The 141st running of the Kentucky Derby on May 2nd is a little over three weeks away. Many of the major Derby prep races have been run as of this writing. As most racing fans know, each race had a certain amount of Derby-qualifying points attached to it. The more important the prep race, the larger amount of points. The last major prep race, this Saturday’s Grade I Arkansas Derby at Oaklawn Park in Hot Springs, AR, gives 100 points to the victor, 40 to the place horse, 20 to the show finisher, and 10 to the fourth place horse.
In speaking of the Arkansas Derby, I will be discussing the race, and my thoughts on my top choices for the Kentucky Derby at this point. By the time the race gets here, my mind will likely have changed several times. I also will be discussing my views on things that are going on in the sport of Thoroughbred Racing. I hope my readers will enjoy the blog.
THE ARKANSAS DERBY:
Now, we will see what will happen in the Arkansas Derby. American Pharoah faces seven others ( http://www.bloodhorse.com/horse-racing/articles/91157/arkansas-derby-next-step-for-american-pharoah). He is in post six. It will be interesting to see if someone goes out with American Pharoah to try to test him. After all, American Pharoah gets on that lead uncontested, and he is as good as gone. He really hasn’t been tested like he will be in the Kentucky Derby.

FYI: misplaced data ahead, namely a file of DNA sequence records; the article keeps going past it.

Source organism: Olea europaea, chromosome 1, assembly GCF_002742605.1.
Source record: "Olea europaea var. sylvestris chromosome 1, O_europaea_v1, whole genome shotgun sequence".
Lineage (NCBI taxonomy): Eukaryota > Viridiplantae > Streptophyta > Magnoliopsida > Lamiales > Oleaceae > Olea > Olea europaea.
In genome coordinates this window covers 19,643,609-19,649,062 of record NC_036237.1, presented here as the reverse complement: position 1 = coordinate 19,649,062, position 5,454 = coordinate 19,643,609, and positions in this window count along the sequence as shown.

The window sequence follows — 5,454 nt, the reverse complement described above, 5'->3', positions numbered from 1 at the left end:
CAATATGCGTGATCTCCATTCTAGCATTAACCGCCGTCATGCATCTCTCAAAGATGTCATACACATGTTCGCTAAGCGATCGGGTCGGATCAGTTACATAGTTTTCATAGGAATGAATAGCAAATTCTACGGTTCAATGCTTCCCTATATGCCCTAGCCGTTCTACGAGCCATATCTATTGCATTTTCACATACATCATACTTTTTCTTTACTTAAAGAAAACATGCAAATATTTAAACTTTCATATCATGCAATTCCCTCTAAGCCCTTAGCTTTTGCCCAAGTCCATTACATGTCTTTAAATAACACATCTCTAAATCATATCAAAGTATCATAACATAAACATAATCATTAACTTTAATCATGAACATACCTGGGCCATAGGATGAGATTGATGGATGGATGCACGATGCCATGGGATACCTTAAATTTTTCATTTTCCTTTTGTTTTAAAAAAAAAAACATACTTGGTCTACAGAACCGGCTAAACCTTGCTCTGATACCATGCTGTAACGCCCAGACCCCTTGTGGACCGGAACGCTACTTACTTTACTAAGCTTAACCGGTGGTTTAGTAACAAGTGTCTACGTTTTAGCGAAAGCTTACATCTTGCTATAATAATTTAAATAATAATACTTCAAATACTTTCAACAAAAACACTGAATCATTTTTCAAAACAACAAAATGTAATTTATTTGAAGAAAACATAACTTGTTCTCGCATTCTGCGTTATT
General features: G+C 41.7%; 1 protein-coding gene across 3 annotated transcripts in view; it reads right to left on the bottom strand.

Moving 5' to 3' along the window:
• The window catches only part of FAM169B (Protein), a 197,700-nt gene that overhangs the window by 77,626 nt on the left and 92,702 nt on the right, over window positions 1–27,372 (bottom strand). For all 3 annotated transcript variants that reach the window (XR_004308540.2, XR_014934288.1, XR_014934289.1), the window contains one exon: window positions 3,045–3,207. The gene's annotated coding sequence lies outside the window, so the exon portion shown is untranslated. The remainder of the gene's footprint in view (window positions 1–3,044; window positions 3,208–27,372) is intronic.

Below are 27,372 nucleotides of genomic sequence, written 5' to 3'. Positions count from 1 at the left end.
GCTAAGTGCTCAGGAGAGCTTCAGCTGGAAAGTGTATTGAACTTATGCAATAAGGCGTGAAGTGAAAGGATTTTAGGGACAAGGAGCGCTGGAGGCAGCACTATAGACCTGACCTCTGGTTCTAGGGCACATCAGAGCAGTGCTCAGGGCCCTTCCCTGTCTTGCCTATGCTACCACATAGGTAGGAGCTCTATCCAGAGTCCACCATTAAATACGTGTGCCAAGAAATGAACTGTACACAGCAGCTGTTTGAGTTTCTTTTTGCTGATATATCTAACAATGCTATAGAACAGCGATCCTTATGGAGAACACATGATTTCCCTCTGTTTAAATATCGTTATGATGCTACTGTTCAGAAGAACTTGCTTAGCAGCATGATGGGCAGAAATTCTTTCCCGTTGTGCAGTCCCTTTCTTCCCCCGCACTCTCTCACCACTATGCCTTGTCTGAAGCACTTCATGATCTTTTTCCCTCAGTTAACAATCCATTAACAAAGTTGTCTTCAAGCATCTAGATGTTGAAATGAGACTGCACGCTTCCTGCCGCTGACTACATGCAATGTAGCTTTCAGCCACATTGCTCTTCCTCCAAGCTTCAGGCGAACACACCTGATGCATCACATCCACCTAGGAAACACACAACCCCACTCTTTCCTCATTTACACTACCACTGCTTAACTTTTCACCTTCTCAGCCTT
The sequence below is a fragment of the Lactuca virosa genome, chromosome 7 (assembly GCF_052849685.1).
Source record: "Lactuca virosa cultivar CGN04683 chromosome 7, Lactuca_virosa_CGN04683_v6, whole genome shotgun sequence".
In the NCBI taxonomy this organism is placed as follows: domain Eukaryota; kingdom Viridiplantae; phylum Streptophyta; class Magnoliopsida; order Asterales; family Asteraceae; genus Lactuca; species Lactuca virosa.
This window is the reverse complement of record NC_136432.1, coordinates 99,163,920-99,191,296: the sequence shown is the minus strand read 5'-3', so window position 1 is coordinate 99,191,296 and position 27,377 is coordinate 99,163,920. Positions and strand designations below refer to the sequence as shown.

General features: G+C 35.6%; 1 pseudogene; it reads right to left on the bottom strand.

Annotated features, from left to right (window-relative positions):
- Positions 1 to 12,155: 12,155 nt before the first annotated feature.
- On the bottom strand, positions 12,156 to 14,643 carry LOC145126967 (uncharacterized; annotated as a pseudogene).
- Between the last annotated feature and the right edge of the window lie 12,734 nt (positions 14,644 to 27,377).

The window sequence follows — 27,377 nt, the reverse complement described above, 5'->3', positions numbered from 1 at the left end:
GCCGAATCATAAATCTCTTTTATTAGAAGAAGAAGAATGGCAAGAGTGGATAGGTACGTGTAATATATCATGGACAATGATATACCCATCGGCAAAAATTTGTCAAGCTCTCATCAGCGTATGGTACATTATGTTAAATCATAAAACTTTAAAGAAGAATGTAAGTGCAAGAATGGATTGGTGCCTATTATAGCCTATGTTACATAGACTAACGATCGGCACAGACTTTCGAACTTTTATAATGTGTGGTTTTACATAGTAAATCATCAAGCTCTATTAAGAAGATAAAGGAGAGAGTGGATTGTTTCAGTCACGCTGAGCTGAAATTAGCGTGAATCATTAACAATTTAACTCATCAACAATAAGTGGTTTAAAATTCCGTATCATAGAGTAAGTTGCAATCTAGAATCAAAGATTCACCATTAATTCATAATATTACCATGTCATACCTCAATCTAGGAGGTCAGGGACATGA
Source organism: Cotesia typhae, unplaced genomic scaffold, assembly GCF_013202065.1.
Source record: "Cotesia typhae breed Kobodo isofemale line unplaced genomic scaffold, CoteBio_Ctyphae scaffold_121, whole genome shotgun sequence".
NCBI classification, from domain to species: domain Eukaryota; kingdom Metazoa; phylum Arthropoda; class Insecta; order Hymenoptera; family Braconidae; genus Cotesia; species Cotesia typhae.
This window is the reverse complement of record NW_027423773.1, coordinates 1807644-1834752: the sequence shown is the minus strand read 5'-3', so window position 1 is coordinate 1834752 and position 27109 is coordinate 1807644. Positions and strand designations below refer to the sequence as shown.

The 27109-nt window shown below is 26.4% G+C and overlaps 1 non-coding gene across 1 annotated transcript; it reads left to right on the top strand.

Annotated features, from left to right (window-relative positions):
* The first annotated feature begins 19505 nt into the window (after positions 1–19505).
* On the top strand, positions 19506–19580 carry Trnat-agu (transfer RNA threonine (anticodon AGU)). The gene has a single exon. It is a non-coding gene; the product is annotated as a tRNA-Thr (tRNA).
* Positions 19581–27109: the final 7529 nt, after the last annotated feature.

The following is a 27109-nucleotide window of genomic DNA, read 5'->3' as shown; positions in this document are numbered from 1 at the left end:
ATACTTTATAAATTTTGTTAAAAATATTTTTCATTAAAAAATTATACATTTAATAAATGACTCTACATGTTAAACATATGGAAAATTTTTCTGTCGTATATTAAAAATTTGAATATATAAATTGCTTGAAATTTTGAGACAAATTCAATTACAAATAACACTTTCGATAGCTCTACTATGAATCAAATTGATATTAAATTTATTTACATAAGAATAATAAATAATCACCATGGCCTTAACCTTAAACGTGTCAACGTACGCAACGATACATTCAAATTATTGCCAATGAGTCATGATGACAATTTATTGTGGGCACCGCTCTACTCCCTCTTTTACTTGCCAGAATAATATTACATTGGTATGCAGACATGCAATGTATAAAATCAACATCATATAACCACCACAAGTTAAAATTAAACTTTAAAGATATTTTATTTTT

From looking at the field, I’m suspecting that Mr.Z is going to be on the lead, as he has early speed. It will be interesting to see if American Pharoah can try to rate (ration out or reserve his speed) off the pace. Both horses are owned by Zayat Stables, but as Mr. Z is trained by D. Wayne Lukas, I’m sure that Lukas will want to have a horse in the Derby. The rest of the field doesn’t impress me all that much, with the exception of Far Right. Far Right won the Southwest Stakes at Oaklawn. He is definitely a threat to pull the upset. TheTruthOrElse added blinkers, and is a closer, so he might be a possibility for an exact or a trifecta. Other than that, I am going with American Pharoah for the win.